State lifeguards also patrol the south end of the county, including the three beaches in Point Mugu State Park. Those can have large surf in the summer months, lifeguard Norm Chandler said.
Chandler supervises about 30 lifeguards who patrol south county beaches. On average, the lifeguards rescue about 100 people a year, he said. The last drowning there was in the mid-1980s, he said.
The waves at those beaches--Thornhill Broome, Sycamore Cove and Point Mugu--tend to jack up right at the shoreline and break from top to bottom, often catching beach-goers off guard, Chandler said.
“It’s not that it is more dangerous here, just different,” he said.
Dangerous conditions can happen at almost any beach, he said, when rip currents carry swimmers farther from shore.
Rip currents--caused when surf is pushed by waves onto the beach and then funnels back into the sea--are the most common contributor to drownings and near drownings, officials said.
Because it faces south, Hueneme Beach gets some of the biggest surf in summer and is particularly dangerous, said Doug Miser, head lifeguard at Port Hueneme Beach Park.
The deep water canyon off Hueneme Beach contributes to colder water temperatures, making it that much more dangerous, Miser said.
Although Hueneme lifeguards rescue about 350 swimmers in a typical summer, not one has drowned at the beach in at least the last 10 years, he said.
On Tuesday morning, Miser and other lifeguards searched their beach for the body of Alex Cabrera, who was presumed drowned several miles to the north.
Alex, who was learning to swim, apparently got caught in a rip current. Frightened, he struggled against it, but the effort drained him of energy and he went under, his friends said.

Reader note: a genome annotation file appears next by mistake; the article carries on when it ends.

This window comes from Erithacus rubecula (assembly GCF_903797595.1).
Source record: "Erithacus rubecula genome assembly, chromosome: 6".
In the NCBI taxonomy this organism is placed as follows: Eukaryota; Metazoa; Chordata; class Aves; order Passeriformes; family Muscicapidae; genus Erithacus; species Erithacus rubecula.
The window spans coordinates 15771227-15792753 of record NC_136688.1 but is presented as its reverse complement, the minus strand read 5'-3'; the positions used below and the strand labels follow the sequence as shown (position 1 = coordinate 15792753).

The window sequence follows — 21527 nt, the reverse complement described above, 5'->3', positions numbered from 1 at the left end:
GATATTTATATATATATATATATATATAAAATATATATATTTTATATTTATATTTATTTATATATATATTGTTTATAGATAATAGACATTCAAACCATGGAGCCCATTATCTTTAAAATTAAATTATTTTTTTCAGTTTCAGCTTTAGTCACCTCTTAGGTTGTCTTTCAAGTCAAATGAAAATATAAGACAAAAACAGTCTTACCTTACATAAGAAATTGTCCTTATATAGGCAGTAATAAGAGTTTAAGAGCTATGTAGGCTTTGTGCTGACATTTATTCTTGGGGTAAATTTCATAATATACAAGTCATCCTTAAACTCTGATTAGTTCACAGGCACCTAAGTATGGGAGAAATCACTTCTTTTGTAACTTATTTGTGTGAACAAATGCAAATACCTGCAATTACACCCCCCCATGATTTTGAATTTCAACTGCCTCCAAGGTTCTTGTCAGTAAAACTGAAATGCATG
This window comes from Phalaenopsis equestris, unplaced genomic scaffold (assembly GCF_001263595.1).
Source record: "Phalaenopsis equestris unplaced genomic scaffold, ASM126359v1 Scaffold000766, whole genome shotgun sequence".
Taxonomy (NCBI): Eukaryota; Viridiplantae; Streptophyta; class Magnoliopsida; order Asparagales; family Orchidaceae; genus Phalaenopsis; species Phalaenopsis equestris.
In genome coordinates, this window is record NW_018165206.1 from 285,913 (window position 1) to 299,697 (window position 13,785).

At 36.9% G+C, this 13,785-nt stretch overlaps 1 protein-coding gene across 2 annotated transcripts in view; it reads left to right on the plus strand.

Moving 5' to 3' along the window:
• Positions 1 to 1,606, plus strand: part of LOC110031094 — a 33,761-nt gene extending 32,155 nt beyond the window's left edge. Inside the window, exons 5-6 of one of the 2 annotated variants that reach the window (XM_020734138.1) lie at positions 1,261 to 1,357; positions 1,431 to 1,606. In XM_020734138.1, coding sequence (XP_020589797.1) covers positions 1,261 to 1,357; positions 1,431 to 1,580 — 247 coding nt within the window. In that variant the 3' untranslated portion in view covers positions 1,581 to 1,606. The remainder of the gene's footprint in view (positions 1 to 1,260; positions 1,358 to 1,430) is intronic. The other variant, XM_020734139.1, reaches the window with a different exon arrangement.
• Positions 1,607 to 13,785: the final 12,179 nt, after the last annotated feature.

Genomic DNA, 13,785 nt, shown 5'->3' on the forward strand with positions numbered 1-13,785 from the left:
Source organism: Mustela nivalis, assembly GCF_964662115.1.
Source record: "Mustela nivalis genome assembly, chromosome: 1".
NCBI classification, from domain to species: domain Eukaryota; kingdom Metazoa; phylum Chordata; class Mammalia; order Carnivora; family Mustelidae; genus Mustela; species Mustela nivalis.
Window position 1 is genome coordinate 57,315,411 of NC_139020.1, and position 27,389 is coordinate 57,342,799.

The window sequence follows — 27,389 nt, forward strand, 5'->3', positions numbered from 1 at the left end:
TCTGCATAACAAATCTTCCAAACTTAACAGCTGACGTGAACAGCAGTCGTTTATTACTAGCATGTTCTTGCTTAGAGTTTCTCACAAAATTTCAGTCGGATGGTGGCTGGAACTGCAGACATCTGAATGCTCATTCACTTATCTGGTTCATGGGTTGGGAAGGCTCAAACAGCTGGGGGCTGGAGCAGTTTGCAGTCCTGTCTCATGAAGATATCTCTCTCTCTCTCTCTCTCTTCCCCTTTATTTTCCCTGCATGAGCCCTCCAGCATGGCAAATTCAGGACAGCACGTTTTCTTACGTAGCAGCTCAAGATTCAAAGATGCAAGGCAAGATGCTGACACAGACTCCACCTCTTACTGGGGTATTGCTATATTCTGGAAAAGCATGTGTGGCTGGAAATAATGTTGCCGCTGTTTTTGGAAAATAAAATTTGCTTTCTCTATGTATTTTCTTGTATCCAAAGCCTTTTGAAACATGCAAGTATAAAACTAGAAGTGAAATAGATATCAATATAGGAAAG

It is a fairly common scenario for drowning victims, Miser said.
“If you don’t know what’s going on, it’s only natural that when you see yourself being swept away from the beach, you’re going to get scared,” he said.
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Ventura County Beaches
There are 42 miles of coastline in Ventura County. Of the two dozen beaches listed here, about half have lifeguards during the summer months. Depending on the time of year and the weather conditions, each has its own hazards to avoid.
1. Sycamore Cove Beach
2. Thornhill Broome Beach
3. Point Mugu Beach
4. Ormond Beach
5. Port Hueneme Beach Park
6. Silver Strand Beach
7. Channel Islands Habor Beach
8. Hollywood Beach
9. Oxnard State Beach
10. Mandalay County Park
11. McGrath State Beach
12. Marina Cove Beach
13. Marina Park
14. San Buenaventura State Beach
15. Promenade Park
16. Surfer’s Point
17. Emma Wood State Beach
18. Solimar Beach
19. Faria Beach County Park
20. Rincon Parkway North
21. Hobson County Park
22. Oil Piers Beach
23. Mussel Shoals Beach
24. La Conchita Beach
25. Rincon Beach County Park
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Escaping a Rip Current
Rip currents are commonly created when a large amount of water is funneled by beach topography into narrow channels, then out to sea. A common mistake by swimmers in a rip current is trying to swim straight to shore. The proper way to escape:
A. Allow current to move you seaward; don’t try to swim against the current, as this can drain your strength.
B. Once the current weakens-normally less than 100 yards from shore-swim parallel to the beach until the rip current disappears.
C. Swim toward the shore, riding incoming waves if possible.